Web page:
VicDemo
VicDemo

Although I'm sure you've heard of this I had to reply: IBM Model M keyboards are still available through private sellers such as on EBay. I use them all the time as I simply prefer the feel/sound of using them. I even found one in a furniture store being used as a display "prop"; I traded a used "flimsy" keyboard for it.

Charlie_pop
Charlie_pop

My first computer was built from an article in a magazine based on the RCA Cosmac 1802 microprocessor. Code was input using switches it input hex code. First code execution was to flash a red LED.

ma7314
ma7314

I first learned how to do everything on an 8088 and knew the DOS commands by heart. When the first Windows came around I hated it so I would just bring up a DOS prompt and go to town. You can still do some DOS commands like that today but they are very limited.

myangeldust
myangeldust

So I was thinking if someone had a security system installed with remote access it would be open for anyone else to hack into it, perhaps disable it or view through its cameras. Then I thought of routing a secondary network through the house but not connected to the Internet or the home's regular network as an alternative. This secondary net would be tied to a modem and could be accessed using an app to dial into it to access it similar to RDP. Is there still a way to remote computer via dial-up? Has anyone tried this? How could this be made to work?

myangeldust
myangeldust

Dude, argh! It's like those chain letters from baby-boomers waxing nostalgic about some those things they actually hated... and lots we didn't even know existed. What's a source code magazine? I would like to replace the author's #10 with: 10. Computer Magazines on paper - Remember those times when magazines were printed on paper and because the process of printing was relatively costly only the best articles made their way to us? Remember those days of informative articles, do ya?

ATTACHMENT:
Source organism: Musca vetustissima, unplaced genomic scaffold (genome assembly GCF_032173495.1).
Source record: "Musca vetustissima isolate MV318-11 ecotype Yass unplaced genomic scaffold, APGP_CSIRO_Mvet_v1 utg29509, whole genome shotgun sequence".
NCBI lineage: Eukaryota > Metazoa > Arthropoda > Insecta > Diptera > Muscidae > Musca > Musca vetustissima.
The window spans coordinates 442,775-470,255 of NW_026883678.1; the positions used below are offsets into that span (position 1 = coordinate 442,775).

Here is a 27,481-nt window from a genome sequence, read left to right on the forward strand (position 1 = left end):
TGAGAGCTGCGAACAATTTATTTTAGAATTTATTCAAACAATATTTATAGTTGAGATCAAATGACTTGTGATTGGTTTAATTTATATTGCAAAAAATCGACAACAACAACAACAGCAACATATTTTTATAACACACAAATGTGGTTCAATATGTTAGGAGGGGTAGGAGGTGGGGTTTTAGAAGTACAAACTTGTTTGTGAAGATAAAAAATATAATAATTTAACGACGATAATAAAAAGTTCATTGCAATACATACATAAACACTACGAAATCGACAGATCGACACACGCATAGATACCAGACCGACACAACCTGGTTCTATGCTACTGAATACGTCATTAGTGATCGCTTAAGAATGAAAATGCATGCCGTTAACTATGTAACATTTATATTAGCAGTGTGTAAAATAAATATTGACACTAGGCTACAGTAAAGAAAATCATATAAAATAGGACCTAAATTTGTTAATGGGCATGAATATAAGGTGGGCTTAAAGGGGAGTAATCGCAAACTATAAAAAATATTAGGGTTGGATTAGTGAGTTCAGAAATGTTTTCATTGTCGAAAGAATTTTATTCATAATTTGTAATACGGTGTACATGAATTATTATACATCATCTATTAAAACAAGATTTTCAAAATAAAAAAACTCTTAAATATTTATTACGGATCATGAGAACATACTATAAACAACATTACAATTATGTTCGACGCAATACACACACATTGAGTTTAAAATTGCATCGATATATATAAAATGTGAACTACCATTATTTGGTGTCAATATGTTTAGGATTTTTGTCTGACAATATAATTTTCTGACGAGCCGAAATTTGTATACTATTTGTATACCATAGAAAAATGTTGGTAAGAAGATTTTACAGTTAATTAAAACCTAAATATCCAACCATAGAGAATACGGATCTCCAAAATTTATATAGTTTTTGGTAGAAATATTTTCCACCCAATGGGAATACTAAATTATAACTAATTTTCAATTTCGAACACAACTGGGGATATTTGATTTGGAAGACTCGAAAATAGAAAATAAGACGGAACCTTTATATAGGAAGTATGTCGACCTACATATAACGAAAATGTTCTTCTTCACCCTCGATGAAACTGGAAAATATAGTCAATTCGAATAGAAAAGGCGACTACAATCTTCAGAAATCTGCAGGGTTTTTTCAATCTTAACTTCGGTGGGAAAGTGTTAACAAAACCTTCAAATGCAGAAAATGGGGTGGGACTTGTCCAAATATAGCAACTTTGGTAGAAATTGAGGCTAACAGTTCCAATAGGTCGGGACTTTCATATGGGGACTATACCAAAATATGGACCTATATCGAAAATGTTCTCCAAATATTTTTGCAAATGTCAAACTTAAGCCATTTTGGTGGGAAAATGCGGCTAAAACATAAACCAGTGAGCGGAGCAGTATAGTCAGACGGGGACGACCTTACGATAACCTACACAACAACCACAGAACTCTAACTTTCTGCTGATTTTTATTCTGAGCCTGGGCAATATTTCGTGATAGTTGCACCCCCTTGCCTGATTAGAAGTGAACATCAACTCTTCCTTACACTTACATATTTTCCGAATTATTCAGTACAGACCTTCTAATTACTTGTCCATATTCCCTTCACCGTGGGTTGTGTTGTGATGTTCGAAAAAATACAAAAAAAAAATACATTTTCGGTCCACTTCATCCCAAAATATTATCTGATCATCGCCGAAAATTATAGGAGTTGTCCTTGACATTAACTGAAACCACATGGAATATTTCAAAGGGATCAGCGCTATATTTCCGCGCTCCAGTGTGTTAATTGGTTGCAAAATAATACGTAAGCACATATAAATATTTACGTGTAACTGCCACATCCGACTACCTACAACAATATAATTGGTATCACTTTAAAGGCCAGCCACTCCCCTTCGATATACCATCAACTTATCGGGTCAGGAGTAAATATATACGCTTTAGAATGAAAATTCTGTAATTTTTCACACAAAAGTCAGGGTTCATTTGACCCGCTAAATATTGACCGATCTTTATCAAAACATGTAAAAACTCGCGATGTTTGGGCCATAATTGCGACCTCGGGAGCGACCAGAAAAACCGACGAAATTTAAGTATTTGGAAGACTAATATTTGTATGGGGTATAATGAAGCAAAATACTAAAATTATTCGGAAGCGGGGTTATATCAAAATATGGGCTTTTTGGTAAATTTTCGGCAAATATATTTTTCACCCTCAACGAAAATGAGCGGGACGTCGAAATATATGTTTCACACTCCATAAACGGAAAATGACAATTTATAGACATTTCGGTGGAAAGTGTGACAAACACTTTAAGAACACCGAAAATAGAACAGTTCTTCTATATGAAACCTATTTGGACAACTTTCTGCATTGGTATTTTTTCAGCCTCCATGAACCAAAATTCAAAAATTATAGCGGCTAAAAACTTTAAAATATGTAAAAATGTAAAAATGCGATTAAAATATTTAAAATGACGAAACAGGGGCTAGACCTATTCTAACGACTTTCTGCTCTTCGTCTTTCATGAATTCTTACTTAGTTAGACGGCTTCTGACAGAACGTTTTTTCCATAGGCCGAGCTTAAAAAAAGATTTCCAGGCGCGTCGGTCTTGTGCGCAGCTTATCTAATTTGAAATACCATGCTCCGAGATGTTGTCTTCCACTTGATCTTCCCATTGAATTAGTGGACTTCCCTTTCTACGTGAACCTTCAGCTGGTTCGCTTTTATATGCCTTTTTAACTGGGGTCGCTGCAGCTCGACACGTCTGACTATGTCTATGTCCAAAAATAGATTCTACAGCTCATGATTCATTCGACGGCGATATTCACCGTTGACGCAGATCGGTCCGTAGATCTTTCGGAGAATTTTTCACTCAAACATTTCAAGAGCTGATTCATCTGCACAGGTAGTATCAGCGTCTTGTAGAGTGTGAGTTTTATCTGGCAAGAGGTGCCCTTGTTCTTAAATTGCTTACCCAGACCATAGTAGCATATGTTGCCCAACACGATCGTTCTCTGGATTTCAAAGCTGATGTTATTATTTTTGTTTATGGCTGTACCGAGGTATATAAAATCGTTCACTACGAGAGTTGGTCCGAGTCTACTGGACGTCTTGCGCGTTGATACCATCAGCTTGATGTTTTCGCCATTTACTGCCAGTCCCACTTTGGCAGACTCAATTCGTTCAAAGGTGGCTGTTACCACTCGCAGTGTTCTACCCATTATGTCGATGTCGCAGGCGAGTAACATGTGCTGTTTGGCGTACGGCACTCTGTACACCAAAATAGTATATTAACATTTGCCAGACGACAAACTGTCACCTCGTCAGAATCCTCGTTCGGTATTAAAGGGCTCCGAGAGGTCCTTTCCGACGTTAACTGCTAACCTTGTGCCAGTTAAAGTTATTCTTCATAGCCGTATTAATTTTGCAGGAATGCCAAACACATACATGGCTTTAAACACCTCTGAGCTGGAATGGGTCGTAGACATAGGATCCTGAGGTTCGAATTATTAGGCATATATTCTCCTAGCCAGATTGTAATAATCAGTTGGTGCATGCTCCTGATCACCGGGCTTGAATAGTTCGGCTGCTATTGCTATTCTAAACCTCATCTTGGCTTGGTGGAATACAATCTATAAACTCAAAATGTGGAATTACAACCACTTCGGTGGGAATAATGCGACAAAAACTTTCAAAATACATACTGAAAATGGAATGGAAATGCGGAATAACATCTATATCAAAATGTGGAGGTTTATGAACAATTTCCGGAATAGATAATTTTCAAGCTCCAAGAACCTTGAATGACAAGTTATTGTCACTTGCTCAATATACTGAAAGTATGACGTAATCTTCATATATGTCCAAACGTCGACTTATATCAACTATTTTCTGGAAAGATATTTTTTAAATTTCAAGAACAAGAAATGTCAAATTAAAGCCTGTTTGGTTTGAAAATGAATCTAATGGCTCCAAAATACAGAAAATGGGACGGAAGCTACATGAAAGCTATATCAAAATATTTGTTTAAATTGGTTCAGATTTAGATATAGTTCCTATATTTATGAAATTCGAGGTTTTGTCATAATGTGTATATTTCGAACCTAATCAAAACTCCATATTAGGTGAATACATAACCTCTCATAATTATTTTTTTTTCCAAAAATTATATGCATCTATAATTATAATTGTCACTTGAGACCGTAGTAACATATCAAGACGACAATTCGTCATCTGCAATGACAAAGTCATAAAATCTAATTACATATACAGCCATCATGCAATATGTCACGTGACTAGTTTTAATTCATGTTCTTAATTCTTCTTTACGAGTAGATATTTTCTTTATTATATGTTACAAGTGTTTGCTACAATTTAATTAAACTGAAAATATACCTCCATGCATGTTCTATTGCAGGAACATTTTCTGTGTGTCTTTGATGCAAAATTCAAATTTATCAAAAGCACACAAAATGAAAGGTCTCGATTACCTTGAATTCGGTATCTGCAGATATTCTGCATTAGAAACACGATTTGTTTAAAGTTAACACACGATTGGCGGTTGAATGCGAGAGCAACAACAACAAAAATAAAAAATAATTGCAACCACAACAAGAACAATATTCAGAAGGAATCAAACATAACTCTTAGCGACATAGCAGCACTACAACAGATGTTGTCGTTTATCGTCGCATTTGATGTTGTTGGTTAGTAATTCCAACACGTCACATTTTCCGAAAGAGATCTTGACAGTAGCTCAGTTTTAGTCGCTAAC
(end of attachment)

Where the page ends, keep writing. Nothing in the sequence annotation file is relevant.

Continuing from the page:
LeSpot
LeSpot

Remember when Ward Christenson's "handshake" code was first published? I spent a couple of months coding it in and then another month compiling and debugging it so that I could connect with another computer. First "modem" was a converted TTY machine that had rubber cups that you put the telephone handset in.....gee, does anyone even remember telephone handsets? It ran at about 105 baud. You could actually see the little green letters forming on the screen. My first hard drive was about as big as a washing machine and held 10MB. I thought at the time that I would NEVER fill that up! Remember CP\M and bank switching when you only had 64MB of memory and the actual program was sectioned so that it was loaded in chunks that would fit in your memory? It was helpful if you were married and already accustomed to waiting. Sorry if that sounds sexist but I'm 80 years old.....I'm allowed. I remember fondly when I brought my first "real computer, not something I cobbled together my self. It was a TRASH 80. Remember those? I remember when I first went on-line as a hub.......and waited (not so) patently for my first call after getting listed in a computer magazine. I waited for two weeks!